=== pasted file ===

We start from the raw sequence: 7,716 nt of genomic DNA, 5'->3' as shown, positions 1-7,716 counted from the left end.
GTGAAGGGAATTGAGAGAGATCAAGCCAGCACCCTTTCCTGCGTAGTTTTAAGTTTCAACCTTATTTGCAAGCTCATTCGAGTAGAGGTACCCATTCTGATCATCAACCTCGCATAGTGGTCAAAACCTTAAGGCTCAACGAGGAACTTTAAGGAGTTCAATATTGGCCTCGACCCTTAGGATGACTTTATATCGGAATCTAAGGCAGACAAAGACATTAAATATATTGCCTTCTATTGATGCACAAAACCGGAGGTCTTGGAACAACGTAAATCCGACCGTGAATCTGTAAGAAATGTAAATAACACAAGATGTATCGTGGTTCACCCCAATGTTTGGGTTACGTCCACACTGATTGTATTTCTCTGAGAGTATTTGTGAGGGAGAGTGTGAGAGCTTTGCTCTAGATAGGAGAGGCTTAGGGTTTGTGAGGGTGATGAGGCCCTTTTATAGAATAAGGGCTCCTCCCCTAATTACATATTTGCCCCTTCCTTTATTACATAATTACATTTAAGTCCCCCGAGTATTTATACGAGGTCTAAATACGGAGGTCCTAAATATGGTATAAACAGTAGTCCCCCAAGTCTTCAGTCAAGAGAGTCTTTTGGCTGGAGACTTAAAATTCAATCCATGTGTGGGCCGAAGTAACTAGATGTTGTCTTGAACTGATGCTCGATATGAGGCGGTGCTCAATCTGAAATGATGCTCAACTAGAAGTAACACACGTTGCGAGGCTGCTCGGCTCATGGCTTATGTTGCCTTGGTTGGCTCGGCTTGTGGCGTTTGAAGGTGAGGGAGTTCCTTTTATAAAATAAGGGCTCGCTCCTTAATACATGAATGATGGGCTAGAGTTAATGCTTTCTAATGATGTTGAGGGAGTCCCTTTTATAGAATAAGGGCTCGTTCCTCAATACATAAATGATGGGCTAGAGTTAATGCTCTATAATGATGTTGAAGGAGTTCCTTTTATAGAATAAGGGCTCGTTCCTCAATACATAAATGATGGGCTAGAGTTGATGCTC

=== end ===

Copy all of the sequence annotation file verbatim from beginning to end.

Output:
We start from the raw sequence: 7,716 nt of genomic DNA, 5'->3' as shown, positions 1-7,716 counted from the left end.
GTGAAGGGAATTGAGAGAGATCAAGCCAGCACCCTTTCCTGCGTAGTTTTAAGTTTCAACCTTATTTGCAAGCTCATTCGAGTAGAGGTACCCATTCTGATCATCAACCTCGCATAGTGGTCAAAACCTTAAGGCTCAACGAGGAACTTTAAGGAGTTCAATATTGGCCTCGACCCTTAGGATGACTTTATATCGGAATCTAAGGCAGACAAAGACATTAAATATATTGCCTTCTATTGATGCACAAAACCGGAGGTCTTGGAACAACGTAAATCCGACCGTGAATCTGTAAGAAATGTAAATAACACAAGATGTATCGTGGTTCACCCCAATGTTTGGGTTACGTCCACACTGATTGTATTTCTCTGAGAGTATTTGTGAGGGAGAGTGTGAGAGCTTTGCTCTAGATAGGAGAGGCTTAGGGTTTGTGAGGGTGATGAGGCCCTTTTATAGAATAAGGGCTCCTCCCCTAATTACATATTTGCCCCTTCCTTTATTACATAATTACATTTAAGTCCCCCGAGTATTTATACGAGGTCTAAATACGGAGGTCCTAAATATGGTATAAACAGTAGTCCCCCAAGTCTTCAGTCAAGAGAGTCTTTTGGCTGGAGACTTAAAATTCAATCCATGTGTGGGCCGAAGTAACTAGATGTTGTCTTGAACTGATGCTCGATATGAGGCGGTGCTCAATCTGAAATGATGCTCAACTAGAAGTAACACACGTTGCGAGGCTGCTCGGCTCATGGCTTATGTTGCCTTGGTTGGCTCGGCTTGTGGCGTTTGAAGGTGAGGGAGTTCCTTTTATAAAATAAGGGCTCGCTCCTTAATACATGAATGATGGGCTAGAGTTAATGCTTTCTAATGATGTTGAGGGAGTCCCTTTTATAGAATAAGGGCTCGTTCCTCAATACATAAATGATGGGCTAGAGTTAATGCTCTATAATGATGTTGAAGGAGTTCCTTTTATAGAATAAGGGCTCGTTCCTCAATACATAAATGATGGGCTAGAGTTGATGCTC